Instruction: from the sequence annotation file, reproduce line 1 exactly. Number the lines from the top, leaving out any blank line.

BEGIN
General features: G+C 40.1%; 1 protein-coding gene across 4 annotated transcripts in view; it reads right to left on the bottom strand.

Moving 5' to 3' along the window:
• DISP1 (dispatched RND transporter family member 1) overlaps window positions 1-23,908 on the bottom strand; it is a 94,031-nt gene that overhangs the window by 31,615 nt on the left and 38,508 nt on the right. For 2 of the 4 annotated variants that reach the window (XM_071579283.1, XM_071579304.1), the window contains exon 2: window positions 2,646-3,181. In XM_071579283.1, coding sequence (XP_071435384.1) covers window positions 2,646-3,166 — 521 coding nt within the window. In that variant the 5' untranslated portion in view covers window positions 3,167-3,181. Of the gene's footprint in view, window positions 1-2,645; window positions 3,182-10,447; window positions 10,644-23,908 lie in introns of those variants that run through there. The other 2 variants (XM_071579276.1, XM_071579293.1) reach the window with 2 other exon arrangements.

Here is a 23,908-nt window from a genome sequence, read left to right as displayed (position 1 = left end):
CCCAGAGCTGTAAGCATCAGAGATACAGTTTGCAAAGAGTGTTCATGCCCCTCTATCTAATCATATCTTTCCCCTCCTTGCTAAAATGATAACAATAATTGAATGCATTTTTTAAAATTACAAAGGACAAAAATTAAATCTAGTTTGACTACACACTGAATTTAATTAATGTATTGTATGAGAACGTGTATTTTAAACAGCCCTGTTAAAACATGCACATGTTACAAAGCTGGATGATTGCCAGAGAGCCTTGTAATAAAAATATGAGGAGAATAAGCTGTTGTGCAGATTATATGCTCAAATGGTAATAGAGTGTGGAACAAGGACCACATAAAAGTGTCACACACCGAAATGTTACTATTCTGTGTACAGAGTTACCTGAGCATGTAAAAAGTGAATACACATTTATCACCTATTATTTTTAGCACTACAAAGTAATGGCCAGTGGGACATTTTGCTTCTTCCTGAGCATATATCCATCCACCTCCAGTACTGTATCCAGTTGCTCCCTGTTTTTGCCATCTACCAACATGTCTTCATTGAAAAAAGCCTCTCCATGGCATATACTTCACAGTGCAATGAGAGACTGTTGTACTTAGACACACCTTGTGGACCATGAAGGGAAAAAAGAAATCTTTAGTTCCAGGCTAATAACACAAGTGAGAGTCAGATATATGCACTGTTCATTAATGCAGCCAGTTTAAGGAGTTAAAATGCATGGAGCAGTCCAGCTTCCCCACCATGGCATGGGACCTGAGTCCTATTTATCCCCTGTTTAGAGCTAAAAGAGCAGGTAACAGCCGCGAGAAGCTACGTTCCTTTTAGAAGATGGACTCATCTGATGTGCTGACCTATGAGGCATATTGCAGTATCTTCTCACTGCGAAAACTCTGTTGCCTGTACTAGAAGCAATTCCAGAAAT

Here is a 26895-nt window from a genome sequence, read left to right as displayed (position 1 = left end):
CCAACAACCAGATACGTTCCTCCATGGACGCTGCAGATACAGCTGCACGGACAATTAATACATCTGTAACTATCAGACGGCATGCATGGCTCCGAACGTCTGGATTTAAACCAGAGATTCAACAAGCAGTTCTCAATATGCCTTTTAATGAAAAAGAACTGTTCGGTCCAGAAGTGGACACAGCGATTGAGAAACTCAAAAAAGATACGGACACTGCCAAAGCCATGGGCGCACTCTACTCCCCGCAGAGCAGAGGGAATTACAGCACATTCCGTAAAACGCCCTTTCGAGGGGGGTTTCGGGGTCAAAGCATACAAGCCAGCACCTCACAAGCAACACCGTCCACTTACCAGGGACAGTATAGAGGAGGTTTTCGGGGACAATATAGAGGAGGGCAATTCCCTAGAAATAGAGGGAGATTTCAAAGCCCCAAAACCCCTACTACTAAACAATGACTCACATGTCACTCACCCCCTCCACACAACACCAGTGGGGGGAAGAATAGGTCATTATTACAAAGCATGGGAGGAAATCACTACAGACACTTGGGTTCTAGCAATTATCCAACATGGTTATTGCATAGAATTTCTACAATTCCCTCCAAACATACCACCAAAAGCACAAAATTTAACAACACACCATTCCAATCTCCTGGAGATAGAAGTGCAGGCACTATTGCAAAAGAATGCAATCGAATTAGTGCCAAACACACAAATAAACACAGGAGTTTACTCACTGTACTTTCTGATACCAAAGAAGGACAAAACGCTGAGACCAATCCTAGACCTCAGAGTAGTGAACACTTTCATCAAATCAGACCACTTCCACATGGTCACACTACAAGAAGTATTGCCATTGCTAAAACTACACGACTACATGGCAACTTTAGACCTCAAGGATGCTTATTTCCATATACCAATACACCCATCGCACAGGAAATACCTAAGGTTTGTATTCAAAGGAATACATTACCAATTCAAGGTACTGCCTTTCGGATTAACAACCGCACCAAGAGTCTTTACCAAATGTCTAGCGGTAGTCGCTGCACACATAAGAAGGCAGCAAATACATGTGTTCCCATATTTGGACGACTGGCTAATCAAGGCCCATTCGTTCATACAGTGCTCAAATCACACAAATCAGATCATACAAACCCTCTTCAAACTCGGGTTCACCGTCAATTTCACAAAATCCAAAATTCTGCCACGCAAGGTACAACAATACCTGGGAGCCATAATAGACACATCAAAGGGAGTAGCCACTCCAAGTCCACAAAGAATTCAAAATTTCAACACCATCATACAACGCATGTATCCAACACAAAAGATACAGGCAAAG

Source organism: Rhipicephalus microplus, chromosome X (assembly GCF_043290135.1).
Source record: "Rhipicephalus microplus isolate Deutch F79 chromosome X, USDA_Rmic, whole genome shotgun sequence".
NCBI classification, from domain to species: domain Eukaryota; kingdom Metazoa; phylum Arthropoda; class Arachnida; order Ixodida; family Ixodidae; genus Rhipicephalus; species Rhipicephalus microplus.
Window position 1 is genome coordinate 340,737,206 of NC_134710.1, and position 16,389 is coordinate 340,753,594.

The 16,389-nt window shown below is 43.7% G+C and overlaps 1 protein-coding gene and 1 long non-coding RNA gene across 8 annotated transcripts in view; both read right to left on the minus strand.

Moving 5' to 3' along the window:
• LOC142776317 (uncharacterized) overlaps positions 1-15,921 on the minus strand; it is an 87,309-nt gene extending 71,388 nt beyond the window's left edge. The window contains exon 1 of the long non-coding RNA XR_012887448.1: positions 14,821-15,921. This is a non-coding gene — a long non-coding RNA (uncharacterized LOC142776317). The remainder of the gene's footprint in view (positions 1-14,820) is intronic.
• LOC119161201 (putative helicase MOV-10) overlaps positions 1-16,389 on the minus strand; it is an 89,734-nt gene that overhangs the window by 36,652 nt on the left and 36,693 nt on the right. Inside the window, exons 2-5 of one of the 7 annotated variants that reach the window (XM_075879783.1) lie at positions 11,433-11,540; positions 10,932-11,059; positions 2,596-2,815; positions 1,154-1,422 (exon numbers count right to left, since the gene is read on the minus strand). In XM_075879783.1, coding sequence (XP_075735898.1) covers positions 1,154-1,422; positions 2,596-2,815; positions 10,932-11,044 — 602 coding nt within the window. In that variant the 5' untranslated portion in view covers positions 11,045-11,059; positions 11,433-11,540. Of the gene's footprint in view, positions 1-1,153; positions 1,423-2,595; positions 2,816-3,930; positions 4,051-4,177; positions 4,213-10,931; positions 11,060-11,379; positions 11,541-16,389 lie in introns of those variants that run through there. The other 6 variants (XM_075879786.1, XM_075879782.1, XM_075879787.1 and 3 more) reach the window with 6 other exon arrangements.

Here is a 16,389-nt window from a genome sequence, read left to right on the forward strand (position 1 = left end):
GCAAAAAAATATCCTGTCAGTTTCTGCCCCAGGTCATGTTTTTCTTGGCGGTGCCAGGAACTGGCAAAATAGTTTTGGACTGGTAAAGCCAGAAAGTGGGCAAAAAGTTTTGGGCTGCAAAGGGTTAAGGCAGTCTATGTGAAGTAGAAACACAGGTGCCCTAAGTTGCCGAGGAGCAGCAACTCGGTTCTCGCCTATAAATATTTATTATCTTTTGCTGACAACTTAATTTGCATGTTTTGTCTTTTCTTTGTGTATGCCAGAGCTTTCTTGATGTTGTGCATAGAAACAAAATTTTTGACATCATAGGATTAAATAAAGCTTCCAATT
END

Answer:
General features: G+C 40.1%; 1 protein-coding gene across 4 annotated transcripts in view; it reads right to left on the bottom strand.